A 3-year prison sentence for boosting cars may soon boost some prisoners’ careers.
New York Gov. Andrew Cuomo is proposing free college courses be offered to inmates in 10 prisons.
Cuomo says it costs taxpayers about $60,000 per year to incarcerate a prisoner, and a college education would add about $5,000 more per year.
According to Cuomo, it will save the state money to educate prisoners because those who get a college education while behind bars will be less likely to return to prison.
It would be even cheaper to not have prisons at all.
Cuomo, in a presentation to the Black, Puerto Rican, Hispanic and Asian Legislative Caucus, said 40 percent of released prisoners without college degrees return to prison at some point. Those who earn college degrees through a current, privately-funded program return only 4 percent of the time, the governor said.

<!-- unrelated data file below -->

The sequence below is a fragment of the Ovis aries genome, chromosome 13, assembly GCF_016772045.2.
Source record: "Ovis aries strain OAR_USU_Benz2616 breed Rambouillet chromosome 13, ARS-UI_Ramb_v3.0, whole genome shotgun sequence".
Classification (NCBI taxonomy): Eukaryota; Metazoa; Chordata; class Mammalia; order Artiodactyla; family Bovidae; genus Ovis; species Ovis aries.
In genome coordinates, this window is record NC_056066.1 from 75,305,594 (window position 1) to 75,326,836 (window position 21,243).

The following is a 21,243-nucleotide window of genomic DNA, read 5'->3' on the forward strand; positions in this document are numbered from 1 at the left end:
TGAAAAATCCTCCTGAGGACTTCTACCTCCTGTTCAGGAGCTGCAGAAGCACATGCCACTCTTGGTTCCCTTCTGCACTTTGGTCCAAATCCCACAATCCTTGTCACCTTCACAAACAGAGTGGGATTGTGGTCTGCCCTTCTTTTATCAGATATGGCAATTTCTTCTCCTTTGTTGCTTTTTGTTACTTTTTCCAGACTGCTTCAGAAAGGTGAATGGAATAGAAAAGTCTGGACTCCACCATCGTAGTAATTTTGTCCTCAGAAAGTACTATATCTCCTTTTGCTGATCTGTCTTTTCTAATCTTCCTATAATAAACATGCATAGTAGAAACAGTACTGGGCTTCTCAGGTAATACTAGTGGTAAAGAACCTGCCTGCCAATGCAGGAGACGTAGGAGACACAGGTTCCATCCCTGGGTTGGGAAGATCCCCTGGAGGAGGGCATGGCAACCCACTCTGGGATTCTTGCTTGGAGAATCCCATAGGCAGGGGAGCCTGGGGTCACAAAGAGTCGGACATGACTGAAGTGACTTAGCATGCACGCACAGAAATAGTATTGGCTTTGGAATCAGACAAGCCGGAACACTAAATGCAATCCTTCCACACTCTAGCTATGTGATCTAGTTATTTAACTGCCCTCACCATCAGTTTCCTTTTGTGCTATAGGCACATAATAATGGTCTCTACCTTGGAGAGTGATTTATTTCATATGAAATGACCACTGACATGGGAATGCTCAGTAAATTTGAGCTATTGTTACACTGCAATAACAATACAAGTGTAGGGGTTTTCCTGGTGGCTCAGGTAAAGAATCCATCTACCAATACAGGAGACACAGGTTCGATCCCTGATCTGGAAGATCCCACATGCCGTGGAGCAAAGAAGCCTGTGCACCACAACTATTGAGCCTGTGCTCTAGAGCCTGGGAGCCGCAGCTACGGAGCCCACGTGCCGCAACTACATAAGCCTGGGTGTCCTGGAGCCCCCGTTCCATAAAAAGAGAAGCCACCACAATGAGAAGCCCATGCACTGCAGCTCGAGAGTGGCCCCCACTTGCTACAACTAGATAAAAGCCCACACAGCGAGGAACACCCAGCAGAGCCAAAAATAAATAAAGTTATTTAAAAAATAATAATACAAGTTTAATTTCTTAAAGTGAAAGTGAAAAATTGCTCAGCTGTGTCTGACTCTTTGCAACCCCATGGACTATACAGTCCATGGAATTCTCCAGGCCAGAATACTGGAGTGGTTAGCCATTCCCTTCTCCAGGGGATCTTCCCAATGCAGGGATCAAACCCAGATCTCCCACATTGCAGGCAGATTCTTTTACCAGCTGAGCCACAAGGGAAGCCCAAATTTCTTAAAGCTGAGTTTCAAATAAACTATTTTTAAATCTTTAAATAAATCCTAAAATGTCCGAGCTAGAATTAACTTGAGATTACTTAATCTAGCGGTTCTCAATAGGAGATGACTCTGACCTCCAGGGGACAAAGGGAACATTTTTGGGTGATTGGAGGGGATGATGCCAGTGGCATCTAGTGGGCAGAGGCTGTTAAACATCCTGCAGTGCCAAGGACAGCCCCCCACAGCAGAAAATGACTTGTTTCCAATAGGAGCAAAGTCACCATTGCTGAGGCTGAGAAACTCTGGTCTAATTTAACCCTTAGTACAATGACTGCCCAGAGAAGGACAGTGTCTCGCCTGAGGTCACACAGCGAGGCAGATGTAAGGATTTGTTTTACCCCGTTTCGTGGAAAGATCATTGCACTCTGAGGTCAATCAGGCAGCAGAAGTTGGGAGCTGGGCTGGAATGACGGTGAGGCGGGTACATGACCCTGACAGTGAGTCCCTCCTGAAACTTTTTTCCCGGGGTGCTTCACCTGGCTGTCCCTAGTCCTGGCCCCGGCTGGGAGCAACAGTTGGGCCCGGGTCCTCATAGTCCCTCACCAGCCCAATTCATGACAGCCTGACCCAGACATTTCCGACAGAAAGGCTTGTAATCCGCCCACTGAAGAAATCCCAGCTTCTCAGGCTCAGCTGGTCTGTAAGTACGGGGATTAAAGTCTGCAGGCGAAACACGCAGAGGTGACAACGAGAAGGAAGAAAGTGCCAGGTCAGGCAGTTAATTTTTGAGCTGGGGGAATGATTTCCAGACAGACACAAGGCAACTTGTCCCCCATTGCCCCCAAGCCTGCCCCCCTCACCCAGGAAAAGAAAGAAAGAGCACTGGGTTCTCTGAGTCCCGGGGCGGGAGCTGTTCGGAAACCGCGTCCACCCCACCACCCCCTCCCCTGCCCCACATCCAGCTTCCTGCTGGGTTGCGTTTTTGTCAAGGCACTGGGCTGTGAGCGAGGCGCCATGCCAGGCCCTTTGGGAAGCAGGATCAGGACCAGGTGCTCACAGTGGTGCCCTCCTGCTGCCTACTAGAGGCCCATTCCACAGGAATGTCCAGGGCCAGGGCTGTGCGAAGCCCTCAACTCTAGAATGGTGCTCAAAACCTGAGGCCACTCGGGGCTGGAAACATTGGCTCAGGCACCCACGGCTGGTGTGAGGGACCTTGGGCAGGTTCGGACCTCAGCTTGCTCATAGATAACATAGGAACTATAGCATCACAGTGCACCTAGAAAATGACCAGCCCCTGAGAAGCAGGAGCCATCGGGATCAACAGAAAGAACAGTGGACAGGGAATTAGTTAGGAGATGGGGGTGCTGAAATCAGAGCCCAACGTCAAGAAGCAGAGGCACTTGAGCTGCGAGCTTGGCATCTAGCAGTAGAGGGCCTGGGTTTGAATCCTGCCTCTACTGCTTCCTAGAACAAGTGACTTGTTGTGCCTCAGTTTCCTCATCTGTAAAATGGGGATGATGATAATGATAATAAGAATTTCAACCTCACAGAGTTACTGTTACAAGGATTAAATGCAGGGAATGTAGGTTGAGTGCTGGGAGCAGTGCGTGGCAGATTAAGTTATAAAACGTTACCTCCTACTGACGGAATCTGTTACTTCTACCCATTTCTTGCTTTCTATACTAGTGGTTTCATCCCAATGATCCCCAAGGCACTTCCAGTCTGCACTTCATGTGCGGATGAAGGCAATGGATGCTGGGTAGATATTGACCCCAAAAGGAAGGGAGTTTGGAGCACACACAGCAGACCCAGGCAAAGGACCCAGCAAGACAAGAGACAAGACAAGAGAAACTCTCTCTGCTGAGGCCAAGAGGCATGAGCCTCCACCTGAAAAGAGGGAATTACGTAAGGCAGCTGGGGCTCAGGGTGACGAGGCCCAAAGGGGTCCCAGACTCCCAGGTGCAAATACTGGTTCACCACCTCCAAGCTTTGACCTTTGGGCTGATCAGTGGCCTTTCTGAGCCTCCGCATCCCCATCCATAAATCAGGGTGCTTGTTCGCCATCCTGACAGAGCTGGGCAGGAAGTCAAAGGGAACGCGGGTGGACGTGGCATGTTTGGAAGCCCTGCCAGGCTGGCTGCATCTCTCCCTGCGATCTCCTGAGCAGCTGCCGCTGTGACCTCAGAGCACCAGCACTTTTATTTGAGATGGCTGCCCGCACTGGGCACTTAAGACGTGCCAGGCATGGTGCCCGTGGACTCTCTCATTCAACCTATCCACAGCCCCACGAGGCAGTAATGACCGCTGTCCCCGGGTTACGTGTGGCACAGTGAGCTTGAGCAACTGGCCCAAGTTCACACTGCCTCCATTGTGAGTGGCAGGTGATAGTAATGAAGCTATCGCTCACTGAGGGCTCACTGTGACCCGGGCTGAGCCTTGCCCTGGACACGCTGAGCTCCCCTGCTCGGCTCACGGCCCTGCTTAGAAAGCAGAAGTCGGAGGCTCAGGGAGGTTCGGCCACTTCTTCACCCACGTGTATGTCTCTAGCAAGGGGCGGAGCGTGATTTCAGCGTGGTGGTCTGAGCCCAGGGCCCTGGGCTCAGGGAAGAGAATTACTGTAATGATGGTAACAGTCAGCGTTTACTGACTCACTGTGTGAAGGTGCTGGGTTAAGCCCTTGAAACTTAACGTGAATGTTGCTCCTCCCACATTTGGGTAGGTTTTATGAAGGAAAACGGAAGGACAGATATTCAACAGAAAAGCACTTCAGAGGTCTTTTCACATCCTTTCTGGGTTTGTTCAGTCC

Since imprisoned students have more time to study and take tests, prisoners will be able to earn a bachelor’s degree in less than three years, said Cuomo.
“The college experience in prison really just enables the prisoner an opportunity to educate themselves … so that upon release they have a viable chance in competing with those who are already out here fighting for the very limited jobs that are available,” said Anthony Cardenales, who served 17 years for homicide and earned his bachelor’s degree in the privately-funded program and now gets quoted in newspapers.
This all sounds great for prisoners. I’m not so sure about taxpayers, many of whom never committed a crime and earned a college degree the old fashioned way and now will have to compete with college-educated prisoners for the “very limited” jobs.
Cuomo did not immediately specify if fraternities and sororities would be allowed on prison campuses.
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